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NFLPA Rules Players May Not Change CBA Vote Once Cast After A Large Number Inquires

While the NFLPA agreed yesterday to extend the voting two more days for the Collective Bargaining Agreement that is on the table, which now runs through to the end of the week, that will not help any of the players who have already voted, and would now like to change their vote.

This is apparently a not insignificant number of players. In fact, according to reports, so many players contacted the union to ask if they were able to change their votes that it had to go to the board of player representatives. They ultimately voted to decide that players are not able to change their votes once cast.

Considering that voting is still ongoing for several more days, and considering the fact that the vast majority of those voting are doing so to determine the parameters of the rules under which they will play the remainder of their careers, one might be inclined to think that they should have the full amount of time allotted to them to make their decision, and to change their decision if necessary.

Surely many will disagree with this. After all, that’s not generally how these things work, and we have some recent examples in politics. During the 2020 Democratic primaries, some of those who voted by mail-in ballot for last week’s Super Tuesday states ended up voting for candidates who’d dropped out, or in ways different than they would have on election day. A large percentage of those who voted at the polls made their decision that day.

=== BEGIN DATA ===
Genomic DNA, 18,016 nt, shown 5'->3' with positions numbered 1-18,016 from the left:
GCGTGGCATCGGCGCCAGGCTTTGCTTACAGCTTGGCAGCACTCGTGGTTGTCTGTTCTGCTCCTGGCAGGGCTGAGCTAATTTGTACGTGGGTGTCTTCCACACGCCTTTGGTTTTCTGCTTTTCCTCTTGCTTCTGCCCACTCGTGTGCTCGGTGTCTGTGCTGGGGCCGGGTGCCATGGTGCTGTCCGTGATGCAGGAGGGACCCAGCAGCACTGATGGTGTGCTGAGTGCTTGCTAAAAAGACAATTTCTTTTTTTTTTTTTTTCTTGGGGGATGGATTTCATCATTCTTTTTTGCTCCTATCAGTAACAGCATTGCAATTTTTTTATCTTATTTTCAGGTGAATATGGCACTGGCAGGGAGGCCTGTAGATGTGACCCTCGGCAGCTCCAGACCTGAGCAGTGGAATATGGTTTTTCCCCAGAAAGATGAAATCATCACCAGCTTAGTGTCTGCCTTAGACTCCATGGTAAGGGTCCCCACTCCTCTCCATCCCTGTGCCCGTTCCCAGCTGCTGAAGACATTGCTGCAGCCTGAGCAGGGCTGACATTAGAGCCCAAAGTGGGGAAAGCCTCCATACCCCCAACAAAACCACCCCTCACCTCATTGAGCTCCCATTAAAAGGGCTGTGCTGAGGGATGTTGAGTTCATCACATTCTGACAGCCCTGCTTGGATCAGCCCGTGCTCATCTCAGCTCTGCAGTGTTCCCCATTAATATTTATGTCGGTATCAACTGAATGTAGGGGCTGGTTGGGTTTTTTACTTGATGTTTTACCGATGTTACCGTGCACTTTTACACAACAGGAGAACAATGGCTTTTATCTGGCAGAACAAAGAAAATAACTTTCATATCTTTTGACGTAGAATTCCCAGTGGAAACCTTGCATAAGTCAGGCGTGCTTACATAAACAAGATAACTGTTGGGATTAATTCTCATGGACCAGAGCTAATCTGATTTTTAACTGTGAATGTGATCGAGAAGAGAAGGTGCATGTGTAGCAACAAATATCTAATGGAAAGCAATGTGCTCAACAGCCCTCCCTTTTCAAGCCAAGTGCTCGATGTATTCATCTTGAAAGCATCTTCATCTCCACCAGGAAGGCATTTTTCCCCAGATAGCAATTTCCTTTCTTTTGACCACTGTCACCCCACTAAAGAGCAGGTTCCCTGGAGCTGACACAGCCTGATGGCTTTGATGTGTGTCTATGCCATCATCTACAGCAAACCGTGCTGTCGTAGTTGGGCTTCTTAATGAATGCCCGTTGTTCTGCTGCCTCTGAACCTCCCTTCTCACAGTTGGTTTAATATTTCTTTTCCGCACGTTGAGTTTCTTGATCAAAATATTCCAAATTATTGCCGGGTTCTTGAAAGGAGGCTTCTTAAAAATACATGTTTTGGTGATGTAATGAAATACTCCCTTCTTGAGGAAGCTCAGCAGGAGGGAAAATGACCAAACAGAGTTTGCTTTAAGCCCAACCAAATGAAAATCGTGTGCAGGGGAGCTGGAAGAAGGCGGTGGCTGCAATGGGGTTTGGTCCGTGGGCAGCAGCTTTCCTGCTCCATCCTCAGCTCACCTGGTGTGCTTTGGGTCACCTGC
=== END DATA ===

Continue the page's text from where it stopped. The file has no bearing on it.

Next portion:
When England held a referendum vote over whether or not to remain a part of the European Union, many who voted very quickly after the vote had been tallied decided that they did not feel as though they voted from a properly educated position. A large number came to regret their votes, and one wonders if the voting had been done later if the country would not be in the process of Brexiting now.

In this case, players were given roughly a week or so to go over a document over 400 pages long without a substantial amount of guidance as to the nuances of the deal provided to them by the union. The NFLPA has since put out a fact sheet to help players, and extended the deadline for voting by two days, but reportedly over 1000 players have already voted.

Still, there are roughly another 1500 players remaining to vote. It is unclear whether or not those who wish to change their vote swing more toward shifting from approval to disapproval or vice versa, and chances are we will never know.

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